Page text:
Now, these are meant to eat hot, with your hands. I had to serve the room temperature in little bites. So a lot of my worry was making sure that everyone got every aspect of the pie and not too much crust (handpies were created so that you had the thick part of the crust literally as a handle, which you threw away once you ate all the filling). A few of the pies had been baked the day before and suffered some stiffening from being in the fridge. Perfect, they were not.
Breaking down the pie to the judges
Being a novice to the whole competition thing I was unaware that we actually had to present our pies to the judges. Johnny Iuzzini (Top Chef: Just Desserts judge and Executive Pastry Chef at Jean-Georges), Douglas Quint and Bryan Petroff (owners of NYC favorite Big Gay Ice Cream Truck) and Jordana Rothman (editor of Time Out NY’s Food and Drinks and overall awesome food writer) obviously know their way around a recipe.
I didn’t expect to enjoy discussing it so much. As I talked I realized I actually knew what I was talking about. In deciding to start this blog almost a year ago and take a few months off from auditioning to start transitioning into food more directly, I’ve had to look more specifically at my ingredients and figure out how best to share them. When baking for charitable organizations I’ve had to keep costs in mind and how long it takes me to make certain things (400 pipes cookies for the Susan G. Komen / Frosting for the Cause became a series of various cookies, with less hand cramping). The other day the guys at the office I was squatting in said they’d actually pay for my Morning Jolt Cookies: the same guys that raised their eyebrows when hearing that they were gluten and dairy free. 18 years of eating alternatively and now, here I was, talking about flours. With food people of whom my knowledge is comparatively at about .5%.
I did feel an affection for my bin of refrigerated alternative flours in that moment.
And I think it’s time I start branching out myself. It’s been a long time since I used red wine and mesquite flours, specifically. Just ordered them again. Expect recipes soon.
Until then, here’s a Holiday in a Hand Pie.
Special thanks to Allyson and Steve for getting me involved, NY Theatre Experiment for doing what they do so well, Kym at FreeSpiritEater for the awesome event photos (she took all the live ones and has an incredibly sweet, supportive, enthusiastic energy) and to the judges for being such rockstars.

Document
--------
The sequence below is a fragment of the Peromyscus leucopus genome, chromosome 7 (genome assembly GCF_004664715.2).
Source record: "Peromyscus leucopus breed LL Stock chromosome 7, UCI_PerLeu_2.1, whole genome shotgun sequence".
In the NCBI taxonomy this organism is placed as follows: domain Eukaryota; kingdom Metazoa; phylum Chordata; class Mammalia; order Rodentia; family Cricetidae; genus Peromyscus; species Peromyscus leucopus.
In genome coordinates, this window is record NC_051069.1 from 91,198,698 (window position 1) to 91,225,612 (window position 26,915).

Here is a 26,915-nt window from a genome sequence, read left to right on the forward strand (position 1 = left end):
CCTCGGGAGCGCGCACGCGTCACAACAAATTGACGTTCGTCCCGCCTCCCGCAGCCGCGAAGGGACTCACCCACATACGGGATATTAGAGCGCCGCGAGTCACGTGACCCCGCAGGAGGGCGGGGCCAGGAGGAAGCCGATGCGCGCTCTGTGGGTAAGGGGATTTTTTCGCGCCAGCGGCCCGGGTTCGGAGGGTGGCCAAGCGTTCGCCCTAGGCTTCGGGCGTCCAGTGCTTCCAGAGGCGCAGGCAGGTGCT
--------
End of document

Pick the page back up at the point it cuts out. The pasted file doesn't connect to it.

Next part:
Stuffing, baked pumpkin, baked turkey and cranberry sauce
- Preheat oven to 350°.
- Quarter and remove pulp from a small pumpkin (mine was about a pound).
- Place in deep baking dish and pour on about 1/4 cup of maple syrup. Use a pastry brush to make sure it coats completely.
- Bake for about 45 minutes uncovered or until the edges of the pumpkin start to brown.
- Allow to cool, then cut into 1/2 inch cubes.
When I normally make stuffing for Thanksgiving I’ll toast up the bread all crusty-like, use my own stock, pile in butter and roasted vegetables and chestnuts and all. But this had to be rather simple and just serve its purpose. I left it a little drier than I would normally as well, so that it wouldn’t literally mush the pie when filled.
- In a dutch oven, bring a healthy swirl of olive oil up to a low heat. Add the leeks and let sweat until soft (keep it on low and wait it out – don’t brown them).
- Toss the dry ingredients together in a baking dish and stir in leeks.
- Add enough broth / stock to moisten the bread but not enough that it sits in the dish.
- Throw in the oven (uncovered) and bake alongside pumpkin until the bread is soft but slightly toasted at the edges.
OK, I didn’t make cranberry sauce from scratch, as I couldn’t find cranberries in the shops I went to and wasn’t going to kill myself to find them. So I just doctored up some whole-berry cranberry sauce with the zest of one lemon, about 1 Tbsp of red wine vinegar and 2 Tbsp fresh lemon juice. Done.
Not just for Thanksgiving...